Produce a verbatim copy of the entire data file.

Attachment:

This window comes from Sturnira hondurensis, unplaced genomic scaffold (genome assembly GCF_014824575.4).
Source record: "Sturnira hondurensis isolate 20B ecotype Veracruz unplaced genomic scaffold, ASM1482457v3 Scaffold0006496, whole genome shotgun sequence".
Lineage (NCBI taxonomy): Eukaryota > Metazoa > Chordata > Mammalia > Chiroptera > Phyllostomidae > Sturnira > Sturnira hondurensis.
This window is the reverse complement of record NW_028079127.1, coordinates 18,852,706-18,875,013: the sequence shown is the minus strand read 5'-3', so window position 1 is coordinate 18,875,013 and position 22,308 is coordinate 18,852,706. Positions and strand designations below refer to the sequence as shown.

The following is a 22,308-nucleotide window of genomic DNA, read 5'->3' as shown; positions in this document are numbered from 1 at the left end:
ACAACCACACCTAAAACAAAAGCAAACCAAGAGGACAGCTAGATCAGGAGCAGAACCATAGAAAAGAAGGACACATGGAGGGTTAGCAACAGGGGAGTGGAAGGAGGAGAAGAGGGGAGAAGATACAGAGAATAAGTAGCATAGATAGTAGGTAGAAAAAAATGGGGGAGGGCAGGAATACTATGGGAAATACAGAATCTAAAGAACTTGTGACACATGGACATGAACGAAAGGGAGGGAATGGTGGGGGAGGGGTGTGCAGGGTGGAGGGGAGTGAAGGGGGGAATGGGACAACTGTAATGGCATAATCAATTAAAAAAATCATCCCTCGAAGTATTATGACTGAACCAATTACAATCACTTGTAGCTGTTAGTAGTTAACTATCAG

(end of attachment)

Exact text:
This window comes from Sturnira hondurensis, unplaced genomic scaffold (genome assembly GCF_014824575.4).
Source record: "Sturnira hondurensis isolate 20B ecotype Veracruz unplaced genomic scaffold, ASM1482457v3 Scaffold0006496, whole genome shotgun sequence".
Lineage (NCBI taxonomy): Eukaryota > Metazoa > Chordata > Mammalia > Chiroptera > Phyllostomidae > Sturnira > Sturnira hondurensis.
This window is the reverse complement of record NW_028079127.1, coordinates 18,852,706-18,875,013: the sequence shown is the minus strand read 5'-3', so window position 1 is coordinate 18,875,013 and position 22,308 is coordinate 18,852,706. Positions and strand designations below refer to the sequence as shown.

The following is a 22,308-nucleotide window of genomic DNA, read 5'->3' as shown; positions in this document are numbered from 1 at the left end:
ACAACCACACCTAAAACAAAAGCAAACCAAGAGGACAGCTAGATCAGGAGCAGAACCATAGAAAAGAAGGACACATGGAGGGTTAGCAACAGGGGAGTGGAAGGAGGAGAAGAGGGGAGAAGATACAGAGAATAAGTAGCATAGATAGTAGGTAGAAAAAAATGGGGGAGGGCAGGAATACTATGGGAAATACAGAATCTAAAGAACTTGTGACACATGGACATGAACGAAAGGGAGGGAATGGTGGGGGAGGGGTGTGCAGGGTGGAGGGGAGTGAAGGGGGGAATGGGACAACTGTAATGGCATAATCAATTAAAAAAATCATCCCTCGAAGTATTATGACTGAACCAATTACAATCACTTGTAGCTGTTAGTAGTTAACTATCAG